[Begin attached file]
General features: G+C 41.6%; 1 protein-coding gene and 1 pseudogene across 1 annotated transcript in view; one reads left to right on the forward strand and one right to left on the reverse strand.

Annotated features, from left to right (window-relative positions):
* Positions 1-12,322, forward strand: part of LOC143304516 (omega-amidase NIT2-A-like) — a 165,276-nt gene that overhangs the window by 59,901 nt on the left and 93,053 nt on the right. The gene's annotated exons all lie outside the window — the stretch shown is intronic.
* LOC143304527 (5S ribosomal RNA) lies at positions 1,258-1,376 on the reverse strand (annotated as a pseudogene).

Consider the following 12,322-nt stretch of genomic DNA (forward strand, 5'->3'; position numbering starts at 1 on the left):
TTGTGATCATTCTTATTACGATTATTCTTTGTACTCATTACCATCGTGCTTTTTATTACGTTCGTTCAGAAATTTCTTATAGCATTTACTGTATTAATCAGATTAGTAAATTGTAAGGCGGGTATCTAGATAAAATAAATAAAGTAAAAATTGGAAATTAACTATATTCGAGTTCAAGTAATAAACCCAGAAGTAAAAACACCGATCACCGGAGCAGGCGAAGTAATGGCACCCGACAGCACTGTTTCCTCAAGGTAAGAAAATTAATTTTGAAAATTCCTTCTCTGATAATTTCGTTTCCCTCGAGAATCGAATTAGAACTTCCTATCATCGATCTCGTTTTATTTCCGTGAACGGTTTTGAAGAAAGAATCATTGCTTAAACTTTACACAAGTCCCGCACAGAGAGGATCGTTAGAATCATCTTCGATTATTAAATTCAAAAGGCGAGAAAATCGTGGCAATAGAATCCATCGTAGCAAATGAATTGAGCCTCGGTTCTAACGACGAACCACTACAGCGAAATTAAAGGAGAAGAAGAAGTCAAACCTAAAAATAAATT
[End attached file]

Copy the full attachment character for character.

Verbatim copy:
General features: G+C 41.6%; 1 protein-coding gene and 1 pseudogene across 1 annotated transcript in view; one reads left to right on the forward strand and one right to left on the reverse strand.

Annotated features, from left to right (window-relative positions):
* Positions 1-12,322, forward strand: part of LOC143304516 (omega-amidase NIT2-A-like) — a 165,276-nt gene that overhangs the window by 59,901 nt on the left and 93,053 nt on the right. The gene's annotated exons all lie outside the window — the stretch shown is intronic.
* LOC143304527 (5S ribosomal RNA) lies at positions 1,258-1,376 on the reverse strand (annotated as a pseudogene).

Consider the following 12,322-nt stretch of genomic DNA (forward strand, 5'->3'; position numbering starts at 1 on the left):
TTGTGATCATTCTTATTACGATTATTCTTTGTACTCATTACCATCGTGCTTTTTATTACGTTCGTTCAGAAATTTCTTATAGCATTTACTGTATTAATCAGATTAGTAAATTGTAAGGCGGGTATCTAGATAAAATAAATAAAGTAAAAATTGGAAATTAACTATATTCGAGTTCAAGTAATAAACCCAGAAGTAAAAACACCGATCACCGGAGCAGGCGAAGTAATGGCACCCGACAGCACTGTTTCCTCAAGGTAAGAAAATTAATTTTGAAAATTCCTTCTCTGATAATTTCGTTTCCCTCGAGAATCGAATTAGAACTTCCTATCATCGATCTCGTTTTATTTCCGTGAACGGTTTTGAAGAAAGAATCATTGCTTAAACTTTACACAAGTCCCGCACAGAGAGGATCGTTAGAATCATCTTCGATTATTAAATTCAAAAGGCGAGAAAATCGTGGCAATAGAATCCATCGTAGCAAATGAATTGAGCCTCGGTTCTAACGACGAACCACTACAGCGAAATTAAAGGAGAAGAAGAAGTCAAACCTAAAAATAAATT